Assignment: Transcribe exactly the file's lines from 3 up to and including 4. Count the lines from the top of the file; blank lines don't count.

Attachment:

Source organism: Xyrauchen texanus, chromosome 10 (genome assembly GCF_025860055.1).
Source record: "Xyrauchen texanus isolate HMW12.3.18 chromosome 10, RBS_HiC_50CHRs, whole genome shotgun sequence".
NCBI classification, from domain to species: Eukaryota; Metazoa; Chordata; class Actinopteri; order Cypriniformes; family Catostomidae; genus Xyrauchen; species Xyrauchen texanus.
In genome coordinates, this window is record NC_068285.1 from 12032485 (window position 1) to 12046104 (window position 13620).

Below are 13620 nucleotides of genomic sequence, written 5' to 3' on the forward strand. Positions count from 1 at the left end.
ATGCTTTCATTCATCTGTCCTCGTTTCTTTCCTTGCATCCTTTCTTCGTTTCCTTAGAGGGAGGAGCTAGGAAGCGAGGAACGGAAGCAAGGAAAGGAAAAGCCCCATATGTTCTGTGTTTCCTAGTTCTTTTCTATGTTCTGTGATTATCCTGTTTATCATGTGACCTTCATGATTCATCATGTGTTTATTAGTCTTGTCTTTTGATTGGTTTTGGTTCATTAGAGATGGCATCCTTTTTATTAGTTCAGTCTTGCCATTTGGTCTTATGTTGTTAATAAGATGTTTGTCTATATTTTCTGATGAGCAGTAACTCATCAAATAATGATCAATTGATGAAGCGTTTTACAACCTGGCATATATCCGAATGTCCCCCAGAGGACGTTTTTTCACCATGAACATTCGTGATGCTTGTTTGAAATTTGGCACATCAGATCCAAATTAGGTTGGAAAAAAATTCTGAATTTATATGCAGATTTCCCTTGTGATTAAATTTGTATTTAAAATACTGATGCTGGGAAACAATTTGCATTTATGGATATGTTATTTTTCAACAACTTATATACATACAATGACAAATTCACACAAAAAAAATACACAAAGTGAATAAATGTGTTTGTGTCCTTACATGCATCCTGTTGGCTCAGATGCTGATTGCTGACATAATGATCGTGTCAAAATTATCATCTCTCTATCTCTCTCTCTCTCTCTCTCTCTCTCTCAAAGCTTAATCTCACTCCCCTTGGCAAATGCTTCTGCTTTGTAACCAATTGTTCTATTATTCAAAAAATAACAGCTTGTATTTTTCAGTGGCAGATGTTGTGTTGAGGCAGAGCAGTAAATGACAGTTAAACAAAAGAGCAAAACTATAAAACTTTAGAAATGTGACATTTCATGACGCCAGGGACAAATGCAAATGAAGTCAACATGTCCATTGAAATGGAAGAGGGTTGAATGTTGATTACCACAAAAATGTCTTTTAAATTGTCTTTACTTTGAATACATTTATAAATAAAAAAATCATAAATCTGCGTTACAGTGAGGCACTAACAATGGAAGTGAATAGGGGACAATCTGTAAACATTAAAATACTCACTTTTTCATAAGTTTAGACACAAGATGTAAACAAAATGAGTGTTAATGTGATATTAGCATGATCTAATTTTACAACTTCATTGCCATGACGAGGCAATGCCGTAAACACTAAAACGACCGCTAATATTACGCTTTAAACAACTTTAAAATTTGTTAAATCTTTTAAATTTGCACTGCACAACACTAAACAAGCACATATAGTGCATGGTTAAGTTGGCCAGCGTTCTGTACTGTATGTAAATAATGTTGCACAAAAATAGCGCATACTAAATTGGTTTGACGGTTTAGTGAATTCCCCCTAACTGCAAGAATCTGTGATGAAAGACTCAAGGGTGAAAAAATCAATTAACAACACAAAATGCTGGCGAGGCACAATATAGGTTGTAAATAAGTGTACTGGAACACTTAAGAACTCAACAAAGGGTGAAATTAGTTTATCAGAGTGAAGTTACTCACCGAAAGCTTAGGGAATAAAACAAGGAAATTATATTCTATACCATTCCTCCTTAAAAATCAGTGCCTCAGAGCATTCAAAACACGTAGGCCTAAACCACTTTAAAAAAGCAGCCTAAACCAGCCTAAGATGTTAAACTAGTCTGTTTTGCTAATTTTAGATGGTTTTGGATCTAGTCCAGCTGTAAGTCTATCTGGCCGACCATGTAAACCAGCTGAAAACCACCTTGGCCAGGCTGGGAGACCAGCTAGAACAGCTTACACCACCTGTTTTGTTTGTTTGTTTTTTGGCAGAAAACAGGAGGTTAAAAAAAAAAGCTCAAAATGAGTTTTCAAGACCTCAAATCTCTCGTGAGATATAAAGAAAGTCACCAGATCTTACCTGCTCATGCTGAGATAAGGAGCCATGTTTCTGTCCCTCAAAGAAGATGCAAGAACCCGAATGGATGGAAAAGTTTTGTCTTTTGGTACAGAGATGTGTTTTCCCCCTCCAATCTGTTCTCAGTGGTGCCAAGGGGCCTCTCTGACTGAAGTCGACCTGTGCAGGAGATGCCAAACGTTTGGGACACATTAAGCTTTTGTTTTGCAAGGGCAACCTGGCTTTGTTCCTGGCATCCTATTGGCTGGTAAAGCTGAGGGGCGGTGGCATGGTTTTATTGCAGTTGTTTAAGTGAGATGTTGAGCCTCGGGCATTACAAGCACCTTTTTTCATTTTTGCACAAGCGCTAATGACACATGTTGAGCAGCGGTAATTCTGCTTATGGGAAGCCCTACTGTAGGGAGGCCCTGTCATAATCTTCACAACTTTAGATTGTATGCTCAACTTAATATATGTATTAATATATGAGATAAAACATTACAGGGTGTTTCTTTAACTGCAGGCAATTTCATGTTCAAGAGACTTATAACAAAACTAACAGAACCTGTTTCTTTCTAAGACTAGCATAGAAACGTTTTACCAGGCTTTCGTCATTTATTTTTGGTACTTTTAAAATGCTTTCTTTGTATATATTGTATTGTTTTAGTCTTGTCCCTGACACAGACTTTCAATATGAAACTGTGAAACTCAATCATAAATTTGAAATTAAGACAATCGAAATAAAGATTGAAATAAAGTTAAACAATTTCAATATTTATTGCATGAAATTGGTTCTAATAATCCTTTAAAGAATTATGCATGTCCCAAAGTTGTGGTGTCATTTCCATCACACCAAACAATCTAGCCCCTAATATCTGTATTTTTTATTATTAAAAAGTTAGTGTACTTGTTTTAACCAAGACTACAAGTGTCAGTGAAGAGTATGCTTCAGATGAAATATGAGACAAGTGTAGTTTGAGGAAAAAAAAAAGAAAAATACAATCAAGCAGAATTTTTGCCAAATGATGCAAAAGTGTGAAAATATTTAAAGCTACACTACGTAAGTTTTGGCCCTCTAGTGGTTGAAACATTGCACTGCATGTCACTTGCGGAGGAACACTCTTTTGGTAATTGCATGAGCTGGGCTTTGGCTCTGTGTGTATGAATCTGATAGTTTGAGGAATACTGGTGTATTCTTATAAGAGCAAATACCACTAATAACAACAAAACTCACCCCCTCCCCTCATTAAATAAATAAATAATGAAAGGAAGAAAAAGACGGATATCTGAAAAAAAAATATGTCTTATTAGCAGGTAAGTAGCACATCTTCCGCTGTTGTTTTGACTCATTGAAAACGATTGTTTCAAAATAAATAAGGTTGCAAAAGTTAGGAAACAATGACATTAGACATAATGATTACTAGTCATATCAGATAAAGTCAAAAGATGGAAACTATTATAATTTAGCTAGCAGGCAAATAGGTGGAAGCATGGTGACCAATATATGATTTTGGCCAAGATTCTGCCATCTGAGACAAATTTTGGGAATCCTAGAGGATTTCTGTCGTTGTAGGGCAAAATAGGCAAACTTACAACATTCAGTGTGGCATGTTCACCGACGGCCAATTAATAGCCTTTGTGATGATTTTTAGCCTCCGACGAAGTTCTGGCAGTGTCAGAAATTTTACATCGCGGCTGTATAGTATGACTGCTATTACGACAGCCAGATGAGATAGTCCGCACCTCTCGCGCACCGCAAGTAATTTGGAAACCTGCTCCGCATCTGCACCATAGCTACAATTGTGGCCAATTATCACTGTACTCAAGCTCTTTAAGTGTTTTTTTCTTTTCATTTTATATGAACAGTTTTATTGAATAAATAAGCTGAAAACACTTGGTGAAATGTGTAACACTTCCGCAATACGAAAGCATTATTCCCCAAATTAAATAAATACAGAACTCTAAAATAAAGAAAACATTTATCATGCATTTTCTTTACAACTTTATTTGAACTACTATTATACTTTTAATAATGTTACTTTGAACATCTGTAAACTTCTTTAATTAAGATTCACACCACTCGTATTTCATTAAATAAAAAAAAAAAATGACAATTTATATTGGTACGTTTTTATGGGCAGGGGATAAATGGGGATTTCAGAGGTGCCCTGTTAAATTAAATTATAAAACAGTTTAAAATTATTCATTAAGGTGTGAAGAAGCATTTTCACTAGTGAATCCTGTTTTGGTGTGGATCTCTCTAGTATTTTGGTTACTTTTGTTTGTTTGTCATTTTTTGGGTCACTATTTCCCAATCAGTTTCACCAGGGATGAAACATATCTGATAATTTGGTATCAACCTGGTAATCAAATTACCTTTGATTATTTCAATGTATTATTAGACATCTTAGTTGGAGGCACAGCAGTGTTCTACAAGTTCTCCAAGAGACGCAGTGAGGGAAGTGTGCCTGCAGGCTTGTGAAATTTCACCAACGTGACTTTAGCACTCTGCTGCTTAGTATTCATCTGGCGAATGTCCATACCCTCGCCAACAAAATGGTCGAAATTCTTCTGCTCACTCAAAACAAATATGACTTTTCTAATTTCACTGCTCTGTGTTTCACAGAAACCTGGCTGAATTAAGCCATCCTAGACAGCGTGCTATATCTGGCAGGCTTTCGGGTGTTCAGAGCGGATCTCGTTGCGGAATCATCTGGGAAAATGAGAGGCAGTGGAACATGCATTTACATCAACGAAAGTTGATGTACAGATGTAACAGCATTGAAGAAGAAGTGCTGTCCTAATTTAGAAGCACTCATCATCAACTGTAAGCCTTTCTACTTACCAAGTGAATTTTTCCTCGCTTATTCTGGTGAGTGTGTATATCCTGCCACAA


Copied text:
NCBI classification, from domain to species: Eukaryota; Metazoa; Chordata; class Actinopteri; order Cypriniformes; family Catostomidae; genus Xyrauchen; species Xyrauchen texanus.
In genome coordinates, this window is record NC_068285.1 from 12032485 (window position 1) to 12046104 (window position 13620).